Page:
On the other hand it may be that there is no secret, and that the Freemasons are a bunch of petit-bourgeois misogynists who like nothing more than to scratch each others' backs while they dress up in silly clothes and recite ridiculous incantations, all the time believing that they are part of some esoteric tradition which is so much more important than the base self-interest and corruption for which they are known. But then, I would think that, wouldn't I? I have never been much of a joiner, let alone a mason.

Still, they must be rather pleased by Mr Brown's book, which not only portrays them as keeper of the secret but apparently as the good guys. Mr Brown's publishers must also be pleased, since theirs is the largest print run in publishing history. The Catholics have nothing to complain about this time. So everybody is happy, apart from the Art Historians and the Architectural Historians and the literati. But what do we know? We don't have a secret, after all.

But we do have the Interactive Dan Brown Plot Generator.

Tales from the cloister

I suppose this sort of thing happens all the time: a Jewish Aucklander who found Yeshua and now lives on Mount Carmel preaches in Gloucester Cathedral that President Obama is the Antichrist's John the Baptist and so provokes an angry response from an anarchist Curate who is then set upon by members of the congregation and then arrested and then de-arrested.

Look who's coming to the Forum

Meanwhile, Mr Key and Mr Goff - who thinks the issue of child-beating to be a distraction - today will be hanging out with this mob:
Over 120 delegates representing 70 family-focused organisations are gathering in Auckland today for the fourth annual NZ Forum on the Family, hosted by Family First NZ.

The Forum line-up includes the Children's Commissioner John Angus, Families Commissioner Bruce Pilbrow, Maxim Institute's Greg Fleming, Maori Child Advocate Bev Adair, Opposition leader Phil Goff, and the Prime Minister John Key.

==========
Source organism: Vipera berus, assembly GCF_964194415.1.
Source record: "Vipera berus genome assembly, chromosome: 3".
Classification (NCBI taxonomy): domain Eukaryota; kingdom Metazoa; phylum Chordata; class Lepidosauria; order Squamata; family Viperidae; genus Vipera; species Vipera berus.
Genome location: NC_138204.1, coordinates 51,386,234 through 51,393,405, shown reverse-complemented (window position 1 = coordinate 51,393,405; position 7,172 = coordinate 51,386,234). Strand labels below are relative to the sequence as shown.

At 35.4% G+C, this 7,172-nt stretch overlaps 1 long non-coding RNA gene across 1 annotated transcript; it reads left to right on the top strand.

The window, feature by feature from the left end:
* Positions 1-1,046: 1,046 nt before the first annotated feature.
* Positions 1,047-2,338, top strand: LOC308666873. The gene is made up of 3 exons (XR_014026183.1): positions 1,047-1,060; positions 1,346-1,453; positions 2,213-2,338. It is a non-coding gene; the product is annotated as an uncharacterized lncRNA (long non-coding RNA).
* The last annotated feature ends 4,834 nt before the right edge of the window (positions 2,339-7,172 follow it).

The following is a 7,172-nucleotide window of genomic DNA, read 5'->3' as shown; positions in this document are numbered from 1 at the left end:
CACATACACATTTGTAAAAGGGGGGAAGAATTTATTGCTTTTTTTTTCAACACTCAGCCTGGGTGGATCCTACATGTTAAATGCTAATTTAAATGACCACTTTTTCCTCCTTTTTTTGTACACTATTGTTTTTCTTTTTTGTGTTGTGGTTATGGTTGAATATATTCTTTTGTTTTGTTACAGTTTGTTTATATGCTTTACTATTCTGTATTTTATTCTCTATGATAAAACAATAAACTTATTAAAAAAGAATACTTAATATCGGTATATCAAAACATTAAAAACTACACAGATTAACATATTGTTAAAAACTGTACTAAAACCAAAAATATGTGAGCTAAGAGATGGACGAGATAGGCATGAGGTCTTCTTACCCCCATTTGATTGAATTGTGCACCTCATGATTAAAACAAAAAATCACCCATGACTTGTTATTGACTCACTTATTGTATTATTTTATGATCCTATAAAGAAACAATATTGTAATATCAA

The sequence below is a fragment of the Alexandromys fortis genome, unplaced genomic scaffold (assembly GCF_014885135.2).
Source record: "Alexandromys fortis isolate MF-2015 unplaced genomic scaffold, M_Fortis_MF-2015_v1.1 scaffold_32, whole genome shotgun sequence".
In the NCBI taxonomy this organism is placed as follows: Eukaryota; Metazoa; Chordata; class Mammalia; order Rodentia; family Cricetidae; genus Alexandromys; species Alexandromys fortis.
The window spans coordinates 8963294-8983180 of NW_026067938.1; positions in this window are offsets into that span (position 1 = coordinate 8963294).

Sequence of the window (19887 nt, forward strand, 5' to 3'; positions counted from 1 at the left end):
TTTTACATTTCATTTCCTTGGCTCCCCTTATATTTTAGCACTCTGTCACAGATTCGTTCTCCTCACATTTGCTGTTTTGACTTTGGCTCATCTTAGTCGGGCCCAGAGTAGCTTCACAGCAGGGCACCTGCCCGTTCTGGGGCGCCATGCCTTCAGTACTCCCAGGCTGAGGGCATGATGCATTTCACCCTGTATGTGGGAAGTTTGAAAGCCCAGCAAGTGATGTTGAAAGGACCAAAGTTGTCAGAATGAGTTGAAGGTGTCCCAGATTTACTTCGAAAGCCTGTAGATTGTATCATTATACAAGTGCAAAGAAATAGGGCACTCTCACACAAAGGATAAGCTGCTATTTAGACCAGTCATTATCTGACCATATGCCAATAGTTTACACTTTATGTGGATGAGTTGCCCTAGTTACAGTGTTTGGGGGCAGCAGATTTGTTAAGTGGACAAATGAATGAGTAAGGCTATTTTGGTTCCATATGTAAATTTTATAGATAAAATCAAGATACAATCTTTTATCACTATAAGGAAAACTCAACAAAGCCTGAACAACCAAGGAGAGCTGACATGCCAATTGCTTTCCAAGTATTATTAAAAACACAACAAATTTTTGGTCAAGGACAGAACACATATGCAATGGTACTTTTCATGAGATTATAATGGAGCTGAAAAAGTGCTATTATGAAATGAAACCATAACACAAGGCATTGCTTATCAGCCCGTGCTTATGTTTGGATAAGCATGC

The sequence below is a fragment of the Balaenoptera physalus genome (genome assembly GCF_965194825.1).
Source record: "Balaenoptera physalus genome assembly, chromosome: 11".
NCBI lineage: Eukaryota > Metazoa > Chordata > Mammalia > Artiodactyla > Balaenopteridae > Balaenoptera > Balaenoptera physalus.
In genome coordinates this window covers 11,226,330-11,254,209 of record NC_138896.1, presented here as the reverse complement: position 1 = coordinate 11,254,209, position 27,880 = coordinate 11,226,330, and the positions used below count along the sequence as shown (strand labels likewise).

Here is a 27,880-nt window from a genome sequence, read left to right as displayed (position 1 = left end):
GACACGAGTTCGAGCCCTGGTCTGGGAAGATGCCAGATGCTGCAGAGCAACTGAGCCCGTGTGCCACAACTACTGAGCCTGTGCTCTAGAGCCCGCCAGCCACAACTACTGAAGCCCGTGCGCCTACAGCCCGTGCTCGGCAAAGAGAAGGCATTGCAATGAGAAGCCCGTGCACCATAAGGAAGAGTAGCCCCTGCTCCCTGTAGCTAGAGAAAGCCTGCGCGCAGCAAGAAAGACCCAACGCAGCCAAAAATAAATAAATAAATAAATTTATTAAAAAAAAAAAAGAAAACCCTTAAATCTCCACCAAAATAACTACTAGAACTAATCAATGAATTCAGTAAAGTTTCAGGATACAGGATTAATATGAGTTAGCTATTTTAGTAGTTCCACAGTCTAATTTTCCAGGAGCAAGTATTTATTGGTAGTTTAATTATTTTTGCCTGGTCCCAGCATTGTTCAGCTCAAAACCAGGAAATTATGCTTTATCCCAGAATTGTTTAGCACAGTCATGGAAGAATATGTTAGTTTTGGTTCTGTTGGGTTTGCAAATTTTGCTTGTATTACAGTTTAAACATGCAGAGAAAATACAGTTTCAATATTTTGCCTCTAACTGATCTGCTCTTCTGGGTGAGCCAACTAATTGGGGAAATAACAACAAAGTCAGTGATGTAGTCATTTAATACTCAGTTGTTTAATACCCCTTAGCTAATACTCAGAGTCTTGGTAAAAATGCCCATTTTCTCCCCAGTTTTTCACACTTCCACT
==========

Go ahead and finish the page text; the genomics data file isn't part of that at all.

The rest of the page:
"This will be the second time that John Key has spoken at the Forum but the first as Prime Minister," says Forum spokesman and host Bob McCoskrie. "It will be especially significant as many groups present have opposed the anti-smacking law and welcomed the Referendum result - a result which the Prime Minister has failed to act on. It will make for an interesting question time - both with the Prime Minister and also with Mr Goff. We are grateful that they have both been willing to 'front up' to these organisations.
But why? Why should Messrs Key and Goff collaborate in the hijacking of family issues by the Christian Right? Here, take a look at the agenda:
Topics to be discussed include tax policies for families, the anti-smacking law and the Referendum, practical and relevant solutions to child abuse and domestic violence, support for beneficiary families, rights of the unborn child and the elderly, parenting and marriage issues, broadcasting standards, and acknowledging and resourcing the invaluable work being performed by our charitable organisations.
In short, tax breaks for stay-at-home mothers, the right to abuse, abortion, euthanasia, moral panic and the out-sourcing of welfare. Regular readers of publications by the Maxim Institute (an educational charity) will recognise some of these concerns. And look who is coming:
Organisations represented include Family First NZ, Family and Child Trust, Sensible Sentencing Trust, Focus on the Family, Families Commission, For the Sake of our Children Trust, Vision Network. Royal NZ Plunket Society, FamilyLife NZ, Voice for Life, Family Life International, Media Matters, Maxim Institute, Right to Life NZ, and many others.
Quite how Plunket got involved is anyone's guess, but the rest are the usual gang of moral thugs and hystericals.

These are the people who ensured that Labour lost the Election and that social progress has been put back a few years at least. It is not that smacking, lightbulbs and showerheads were distractions, it is that Labour and the broad left allowed the nasties to command the territory. It is not that Labour did not listen but that it did not listen to talkback radio. These people made sure their prejudices, panics and self-interest dominated the discourse. And now Mr Goff is "fronting up" to them.

Whatever next? No, don't tell me.

Thursday, September 17, 2009

Telling stories

Prime Minister John Key warned Labour yesterday against pressing for any disclosure of the Endeavour Trust documents of Finance Minister Bill English over his Wellington home.